1. TurtleReader Identiconcomment_author_IP, $comment->comment_author); }else{echo $gravatar_link;}}*/ ?>

    TurtleReader wrote:

    Monroe Doctrine
    A U.S. doctrine which, on December 2, 1823, proclaimed that European powers would no longer colonize or interfere with the affairs of the nations of the Americas.
    Boer war
    A war fought from 1899 until 1902, between the British Empire and the two independent Boer republics of the Orange Free State and the South African Republic (Transvaal Republic). After a protracted, hard-fought war, the two independent republics were absorbed into the British Empire.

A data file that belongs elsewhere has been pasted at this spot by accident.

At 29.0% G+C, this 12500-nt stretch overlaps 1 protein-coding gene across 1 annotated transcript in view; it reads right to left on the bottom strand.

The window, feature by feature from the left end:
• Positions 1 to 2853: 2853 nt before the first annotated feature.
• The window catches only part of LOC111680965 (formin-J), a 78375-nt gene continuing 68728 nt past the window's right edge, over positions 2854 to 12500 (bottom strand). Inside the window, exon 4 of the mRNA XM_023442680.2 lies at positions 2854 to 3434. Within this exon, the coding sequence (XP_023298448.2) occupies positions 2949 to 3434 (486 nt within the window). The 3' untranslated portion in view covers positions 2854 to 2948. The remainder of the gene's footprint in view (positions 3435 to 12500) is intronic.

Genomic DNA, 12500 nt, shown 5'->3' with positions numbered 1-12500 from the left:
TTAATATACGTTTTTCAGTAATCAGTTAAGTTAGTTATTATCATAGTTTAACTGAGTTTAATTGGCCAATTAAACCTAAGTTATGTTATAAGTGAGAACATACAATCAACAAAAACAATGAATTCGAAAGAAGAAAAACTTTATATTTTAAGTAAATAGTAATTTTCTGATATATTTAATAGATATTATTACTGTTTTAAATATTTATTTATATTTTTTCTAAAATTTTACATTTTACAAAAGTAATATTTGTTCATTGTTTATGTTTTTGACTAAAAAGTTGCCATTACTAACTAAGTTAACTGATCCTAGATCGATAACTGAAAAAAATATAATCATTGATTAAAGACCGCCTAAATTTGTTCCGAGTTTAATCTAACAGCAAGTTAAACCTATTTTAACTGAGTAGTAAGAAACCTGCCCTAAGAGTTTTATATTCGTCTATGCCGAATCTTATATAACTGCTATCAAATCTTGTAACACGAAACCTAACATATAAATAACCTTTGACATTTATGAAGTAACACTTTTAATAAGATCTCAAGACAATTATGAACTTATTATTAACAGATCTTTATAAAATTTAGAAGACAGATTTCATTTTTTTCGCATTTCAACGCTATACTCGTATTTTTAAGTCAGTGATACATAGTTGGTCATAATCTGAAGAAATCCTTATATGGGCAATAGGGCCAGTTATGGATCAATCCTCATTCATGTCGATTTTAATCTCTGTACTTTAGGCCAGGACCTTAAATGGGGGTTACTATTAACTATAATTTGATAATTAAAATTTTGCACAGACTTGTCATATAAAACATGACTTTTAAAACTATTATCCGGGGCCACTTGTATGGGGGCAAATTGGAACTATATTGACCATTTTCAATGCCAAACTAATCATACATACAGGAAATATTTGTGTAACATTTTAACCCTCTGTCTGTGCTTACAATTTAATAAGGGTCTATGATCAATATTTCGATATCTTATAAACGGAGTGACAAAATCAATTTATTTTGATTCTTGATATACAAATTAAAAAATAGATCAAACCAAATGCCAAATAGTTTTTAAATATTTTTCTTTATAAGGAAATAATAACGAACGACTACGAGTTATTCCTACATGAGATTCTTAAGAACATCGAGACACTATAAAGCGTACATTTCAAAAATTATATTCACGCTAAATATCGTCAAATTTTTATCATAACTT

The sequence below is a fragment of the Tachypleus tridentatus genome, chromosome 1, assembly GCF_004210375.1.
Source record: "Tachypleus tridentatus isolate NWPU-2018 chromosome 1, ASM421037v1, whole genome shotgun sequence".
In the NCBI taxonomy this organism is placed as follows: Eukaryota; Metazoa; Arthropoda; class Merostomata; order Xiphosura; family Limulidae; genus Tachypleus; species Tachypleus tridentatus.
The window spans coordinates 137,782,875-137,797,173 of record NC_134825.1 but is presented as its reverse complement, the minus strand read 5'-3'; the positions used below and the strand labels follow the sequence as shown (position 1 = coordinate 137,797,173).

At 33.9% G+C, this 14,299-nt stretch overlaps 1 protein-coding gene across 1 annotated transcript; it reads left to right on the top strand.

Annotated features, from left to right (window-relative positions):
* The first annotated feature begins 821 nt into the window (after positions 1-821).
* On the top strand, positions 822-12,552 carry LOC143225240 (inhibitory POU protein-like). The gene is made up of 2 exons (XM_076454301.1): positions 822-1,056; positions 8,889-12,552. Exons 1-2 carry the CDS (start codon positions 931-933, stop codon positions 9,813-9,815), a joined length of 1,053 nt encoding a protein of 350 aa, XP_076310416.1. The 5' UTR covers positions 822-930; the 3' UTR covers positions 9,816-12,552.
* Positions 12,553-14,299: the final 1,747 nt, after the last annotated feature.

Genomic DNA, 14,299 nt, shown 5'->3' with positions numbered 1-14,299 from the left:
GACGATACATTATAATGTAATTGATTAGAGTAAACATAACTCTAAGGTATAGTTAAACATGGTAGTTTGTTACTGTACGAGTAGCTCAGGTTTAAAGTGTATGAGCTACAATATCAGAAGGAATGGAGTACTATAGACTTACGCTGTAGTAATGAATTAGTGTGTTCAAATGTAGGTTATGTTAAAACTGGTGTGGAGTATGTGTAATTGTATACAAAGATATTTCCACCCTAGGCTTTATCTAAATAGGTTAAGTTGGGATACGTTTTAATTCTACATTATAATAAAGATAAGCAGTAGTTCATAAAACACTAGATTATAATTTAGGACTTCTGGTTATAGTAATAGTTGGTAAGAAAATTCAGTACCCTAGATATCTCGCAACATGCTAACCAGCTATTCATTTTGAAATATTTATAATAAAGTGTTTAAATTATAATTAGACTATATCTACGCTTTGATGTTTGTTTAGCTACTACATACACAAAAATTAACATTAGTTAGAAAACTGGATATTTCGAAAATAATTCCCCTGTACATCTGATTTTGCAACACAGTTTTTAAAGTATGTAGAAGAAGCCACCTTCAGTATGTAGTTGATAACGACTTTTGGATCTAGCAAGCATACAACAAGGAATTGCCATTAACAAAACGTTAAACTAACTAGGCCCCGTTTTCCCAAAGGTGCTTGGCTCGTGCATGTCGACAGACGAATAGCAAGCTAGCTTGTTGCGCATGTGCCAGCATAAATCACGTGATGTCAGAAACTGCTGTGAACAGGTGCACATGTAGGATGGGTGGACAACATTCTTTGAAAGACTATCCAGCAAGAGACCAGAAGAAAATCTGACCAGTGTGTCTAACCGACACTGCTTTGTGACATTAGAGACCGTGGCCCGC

An ancient city of Assyria on the Tigris River opposite the site of present-day Mosul, Iraq. As capital of the Assyrian Empire, it enjoyed great influence and prosperity.
    A short, witty poem expressing a single thought or observation
  2. ScottS-M Identiconcomment_author_IP, $comment->comment_author); }else{echo $gravatar_link;}}*/ ?>

    ScottS-M wrote:

    Germany Denounces The Monroe Doctrine.
    Ambiguous Attitude Of Japan.

    Funny he would pick Germany and Japan in 1909 although I guess tensions with Germany would have already been leading towards World War I (starting in 1914) and Japan had already fought the Chinese in 1895 and the Russians in 1905.

Post a Comment

Your email is never published nor shared. (To tell the truth I don't even really care if you give me your email or not.)